Today we began by a short review on MLA style while touring the Purdue OWL website on MLA style found here. Then, we spent most of our time discussing James Joyce’s “The Sisters” and “The Encounter.” For “The Sisters,” we also talked about your upcoming short essay on the story, its plot, and the literary values the class has listed so far.
The class discussion did a good job at to the sense of “paralysis” that is a theme throughout Dubliners. For “The Sisters,” you were able to pick up on how morally paralyzed the priest seemed to be, especially after the chalice was broken. That leads back to the beginning, with the conversation among the adults about something being “bad for children,” which you interpreted as referring to children spending a lot of time studying with this priest rather than being outside, running around and playing. This potentially speaks. What could be bad here is not just that children should be permitted to be children but also that this paralysis could be transmitted from an older generation to a new one.
For “The Encounter,” you rightly picked up on the weirdness of the old guy that the two boys encountered in the park. First, he talks about how every boy should have a sweetheart, and then he says every boy who has a sweetheart should be whipped. There were many theories on what sparked this change and about what the man was doing when he wandered away for a few minutes and then came back. The story is quite vague about what the man could be doing, but the overall character of the encounter strongly suggests that the man is doing something very unseemly and sexual in public, for which he might feel shame about afterwards, prompting the abrupt change. This led us to a discussion on how sex and the moral punishments focusing on sex could lead to a sort of paralysis that never really addresses the underlying issues, just as the man’s talk about the the proper conduct of boys never really addresses his own conduct, which is the real issue.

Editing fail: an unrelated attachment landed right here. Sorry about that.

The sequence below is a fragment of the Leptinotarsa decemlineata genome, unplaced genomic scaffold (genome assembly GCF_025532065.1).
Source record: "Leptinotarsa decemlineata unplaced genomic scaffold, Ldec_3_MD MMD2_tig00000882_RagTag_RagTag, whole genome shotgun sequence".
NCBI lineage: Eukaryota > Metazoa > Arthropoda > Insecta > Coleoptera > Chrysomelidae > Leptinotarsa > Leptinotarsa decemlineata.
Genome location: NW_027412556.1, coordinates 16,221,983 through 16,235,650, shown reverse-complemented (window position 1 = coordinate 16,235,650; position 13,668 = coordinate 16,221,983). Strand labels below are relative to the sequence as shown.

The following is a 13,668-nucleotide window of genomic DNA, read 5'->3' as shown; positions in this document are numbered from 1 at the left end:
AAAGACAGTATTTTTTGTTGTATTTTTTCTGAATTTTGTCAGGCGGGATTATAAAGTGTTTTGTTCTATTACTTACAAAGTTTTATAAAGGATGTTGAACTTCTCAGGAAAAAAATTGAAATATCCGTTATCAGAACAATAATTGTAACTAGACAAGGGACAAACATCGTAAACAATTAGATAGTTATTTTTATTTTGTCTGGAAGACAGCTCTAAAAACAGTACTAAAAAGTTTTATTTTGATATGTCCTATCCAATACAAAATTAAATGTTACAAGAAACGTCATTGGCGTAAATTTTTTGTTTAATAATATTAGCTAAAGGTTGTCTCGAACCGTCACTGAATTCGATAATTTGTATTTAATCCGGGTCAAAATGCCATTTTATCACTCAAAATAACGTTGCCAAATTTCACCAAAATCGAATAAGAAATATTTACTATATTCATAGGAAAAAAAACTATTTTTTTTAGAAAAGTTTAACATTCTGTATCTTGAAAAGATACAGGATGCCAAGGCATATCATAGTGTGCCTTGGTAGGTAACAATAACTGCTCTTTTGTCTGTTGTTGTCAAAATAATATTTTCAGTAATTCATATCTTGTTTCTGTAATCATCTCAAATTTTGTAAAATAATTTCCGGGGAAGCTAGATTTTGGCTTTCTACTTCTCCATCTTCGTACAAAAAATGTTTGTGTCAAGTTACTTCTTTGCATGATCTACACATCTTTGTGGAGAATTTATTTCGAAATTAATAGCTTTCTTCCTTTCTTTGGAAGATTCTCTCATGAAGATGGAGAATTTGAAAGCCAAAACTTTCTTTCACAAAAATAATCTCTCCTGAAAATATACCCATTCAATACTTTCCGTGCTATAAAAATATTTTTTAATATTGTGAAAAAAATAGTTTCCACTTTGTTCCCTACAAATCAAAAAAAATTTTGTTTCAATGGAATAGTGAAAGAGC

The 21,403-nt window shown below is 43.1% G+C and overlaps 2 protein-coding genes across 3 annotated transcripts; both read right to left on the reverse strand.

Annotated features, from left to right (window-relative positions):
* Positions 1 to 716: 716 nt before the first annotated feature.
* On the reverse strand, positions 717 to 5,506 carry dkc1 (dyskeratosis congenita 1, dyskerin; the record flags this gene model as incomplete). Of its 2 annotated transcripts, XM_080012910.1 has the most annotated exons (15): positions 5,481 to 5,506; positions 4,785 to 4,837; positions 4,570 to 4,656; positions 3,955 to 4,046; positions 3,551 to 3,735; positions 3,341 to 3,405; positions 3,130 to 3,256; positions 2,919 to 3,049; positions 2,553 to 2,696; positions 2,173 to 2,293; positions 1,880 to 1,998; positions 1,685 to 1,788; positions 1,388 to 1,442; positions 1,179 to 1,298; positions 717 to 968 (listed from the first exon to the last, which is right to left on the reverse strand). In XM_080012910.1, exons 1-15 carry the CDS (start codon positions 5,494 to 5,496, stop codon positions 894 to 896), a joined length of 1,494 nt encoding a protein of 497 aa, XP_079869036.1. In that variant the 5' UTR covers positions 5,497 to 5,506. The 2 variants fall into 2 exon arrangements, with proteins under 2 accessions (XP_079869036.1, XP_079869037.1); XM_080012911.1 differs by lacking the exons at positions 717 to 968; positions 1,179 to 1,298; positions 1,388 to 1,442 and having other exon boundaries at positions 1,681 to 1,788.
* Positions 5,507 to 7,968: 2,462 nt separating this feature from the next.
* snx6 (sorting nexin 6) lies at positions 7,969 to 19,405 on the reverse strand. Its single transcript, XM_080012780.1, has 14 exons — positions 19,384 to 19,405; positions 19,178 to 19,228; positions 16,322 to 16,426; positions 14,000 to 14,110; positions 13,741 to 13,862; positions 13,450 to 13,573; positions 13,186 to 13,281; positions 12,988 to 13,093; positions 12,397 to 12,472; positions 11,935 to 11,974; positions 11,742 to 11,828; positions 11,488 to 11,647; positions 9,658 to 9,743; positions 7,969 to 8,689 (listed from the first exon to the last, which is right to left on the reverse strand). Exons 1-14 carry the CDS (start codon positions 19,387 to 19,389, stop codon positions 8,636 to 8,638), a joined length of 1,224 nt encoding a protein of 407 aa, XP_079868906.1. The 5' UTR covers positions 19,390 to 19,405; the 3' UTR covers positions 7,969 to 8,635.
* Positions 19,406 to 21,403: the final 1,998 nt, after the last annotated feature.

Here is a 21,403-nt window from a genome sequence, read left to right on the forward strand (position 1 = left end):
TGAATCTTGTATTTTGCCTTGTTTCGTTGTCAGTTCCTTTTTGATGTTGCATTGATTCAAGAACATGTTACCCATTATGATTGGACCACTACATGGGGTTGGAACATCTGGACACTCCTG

After this, we talked briefly about Joyce’s publication woes and about whether this book was “smut” and whether it should have been published. The general class consensus seemed clearly that yes, it should have been published.
Together, these two stories start to give us a sense of what Dubliners is about: giving us a “snapshot” of the Dublin of Joyce’s time. We could get a snapshot another way, such as by having paintings done, for instance. We could even have paintings done of important moments in these stories, such as the strange encounter between these two boys and the weird old man. Alternatively, we could have a journalist’s account of the city. However, none of these ways of creating a snapshot would really capture the experience of living in Dublin at the time. A complex and multilayered portrayal of the city can only be felt through a careful arrangement of myriad details along with characters moving through the setting that make us feel their lives. Even movies or TV shows would not be quite the same, since there can often (although not always) be more of a sense of being inside a character’s head in literature. This suggests a new value to be added to our list: Literature provides a particular kind of experiential “snapshot” of a place or a culture not easily replicated through other ways.
For next time, we will turn to two complex poems Keats’ “Ode to a Grecian Urn” and Eliot’s “The Love Song of J. Alfred Prufrock” as well as this essential question: what is added to literature, as a study of humanity, by focus on art as evidence?